When purchasing a CD encyclopedia, potential buyers must first know if it will provide answers to their families' questions. Compton's Interactive Encyclopedia addressed each of our four kids' research trial questions, clearly answering two of the questions, and providing partial explanations for the other two.
CIE gave precise and detailed answers to a science question from a first grader ("How are mirrors made?"), as well as a medical question from an eighth grader ("How does general anesthesia work?"). The answers provided the user with enough information to develop a real understanding of the subject matter.
Compton's only touched briefly on our sports/physics question ("In baseball, what makes a curve ball curve?"), making a loose reference to curve balls, but failing to explain the physics involved in throwing them. It did, however, contain exhaustive information about baseball as a sport, including references to many stand-out players, present and past. Similarly, CIE gave only a partial answer to our high school student's history question ("What ended the McCarthy era?"), listing a few reasons for its decline, but offering no definitive answer.
Ease of Install / Use
Of equal importance to the depth and breadth of content, is the question, "Are the answers easy to find?" Parents, in particular, need to know if their children will be able to use the encyclopedia independently, or if they will become frustrated with its ability to search for specific information.
This two disk program installed without difficulty on our test Windows 3.1 and Windows 95 machines. Compton's Interactive Encyclopedia offers two installation options: the "small" installation takes 12MB of hard disk space, while the "large" installation takes 42MB. We found that the "small" install works fine, although it sometimes requires the user to wait for the program to load files from the CD when moving between program options. Regardless of the installation option selected, this program, like the other 2-disk encyclopedia, prompts the user to "insert the other disk" while searching for answers. Although the vast amount of information contained in CIE makes this a requirement, we found it annoying.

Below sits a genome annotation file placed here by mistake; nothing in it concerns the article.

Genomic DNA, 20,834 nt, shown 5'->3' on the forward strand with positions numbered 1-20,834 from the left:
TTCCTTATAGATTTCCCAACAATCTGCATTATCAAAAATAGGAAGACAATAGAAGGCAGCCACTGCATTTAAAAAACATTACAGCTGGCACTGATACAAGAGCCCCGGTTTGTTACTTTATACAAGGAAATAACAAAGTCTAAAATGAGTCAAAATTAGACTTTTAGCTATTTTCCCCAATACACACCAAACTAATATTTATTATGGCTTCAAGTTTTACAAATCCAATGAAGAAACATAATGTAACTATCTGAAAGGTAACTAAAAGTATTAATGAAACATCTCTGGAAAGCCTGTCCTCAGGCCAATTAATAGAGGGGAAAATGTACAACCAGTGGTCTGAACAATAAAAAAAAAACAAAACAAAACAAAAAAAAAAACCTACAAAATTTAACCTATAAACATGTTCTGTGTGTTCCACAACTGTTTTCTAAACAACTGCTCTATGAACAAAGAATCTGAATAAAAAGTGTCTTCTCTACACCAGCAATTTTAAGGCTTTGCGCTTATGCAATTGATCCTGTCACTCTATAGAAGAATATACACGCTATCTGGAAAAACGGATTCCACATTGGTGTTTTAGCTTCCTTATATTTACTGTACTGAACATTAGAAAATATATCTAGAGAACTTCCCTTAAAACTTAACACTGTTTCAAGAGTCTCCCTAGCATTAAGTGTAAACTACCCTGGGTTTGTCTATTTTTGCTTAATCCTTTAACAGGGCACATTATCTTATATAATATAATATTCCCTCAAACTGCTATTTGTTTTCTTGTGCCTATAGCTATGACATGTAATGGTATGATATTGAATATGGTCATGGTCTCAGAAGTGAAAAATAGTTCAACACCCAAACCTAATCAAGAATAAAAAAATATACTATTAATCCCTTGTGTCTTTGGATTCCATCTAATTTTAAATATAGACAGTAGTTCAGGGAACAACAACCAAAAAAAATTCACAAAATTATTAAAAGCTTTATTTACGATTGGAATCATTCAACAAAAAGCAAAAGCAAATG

The User's Guide is complete and easy to reference. Also included with the encyclopedia is the Compton's Interactive World Atlas program, which is contained on its own compact disk.
Compton's Interactive Encyclopedia tackles search and retrieval with a main screen that includes a search viewer, an article viewer and a media viewer. The exact layout of this screen can be modified to suit the individual user. The search viewer allows the user to access topics by subject, or by keywords using Boolean search parameters like AND, OR, NOT, ADJ (adjacent) and NEAR. Search results are displayed in the search viewer. A double-click on an item displayed retrieves the material in the appropriate viewer. A "back" button allows the user to reverse course and look at previous results -- but the lack of a matching "forward" button to return to the most recent article was frustrating to our users.
Our adult and older child reviewers liked the three-panel layout, noting that it made quick movement between sections of the program easily accomplished. Younger reviewers found this layout to be somewhat confusing and distracting however, and noted that they preferred using a full screen layout, such as that found in World Book and Grolier encyclopedia.
Once a useful section is found, the user can highlight the section, and/or copy it to a word processor program. Would-be plagiarists should note, however, that the cut-and-paste feature automatically footnotes any extracts!
Additional features include a dictionary and thesaurus, an atlas, a timeline and a "Special" section which allows the user to visit four thematic explore environments or a planetarium with a customizable night sky; create multimedia shows with text and graphics, and learn about events that occurred on a specific date in history.
Compton's Internet resources are much like those found in other interactive encyclopedias. Connecting from Compton's to its Web site is uncomplicated and quick. The Monthly Updater and Electric Library options are free through September 1998 with the Deluxe Edition. Unique to this program is an "Ask the Librarian" option, which allows the user to submit research questions to the Compton's reference team, and receive a list of helpful resources within two business days.
Best for.../ Bottom-Line
This program is best for an older child or adult, who desires more in-depth information on specific topics and who appreciates the program's three screen presentation.
|Operating System||Windows 3.1; Win95||System 7.1 or later
(available after 1/1/98)
|CPU Type and Speed||486DX2/66 or faster||68030/25 (LCIII) or higher|
|Hard Drive Space||12 MB minimum||10 MB|
|Memory (RAM)||8 MB minimum, 12 MB for Deluxe; 16 MB recommended||8 MB of free RAM|
|Graphics||256-color SVGA||256-color, 13" or larger monitor|
|Audio||Windows-compatible sound card|
|Other Needs||mouse; printer optional; modem for online features||modem for online features|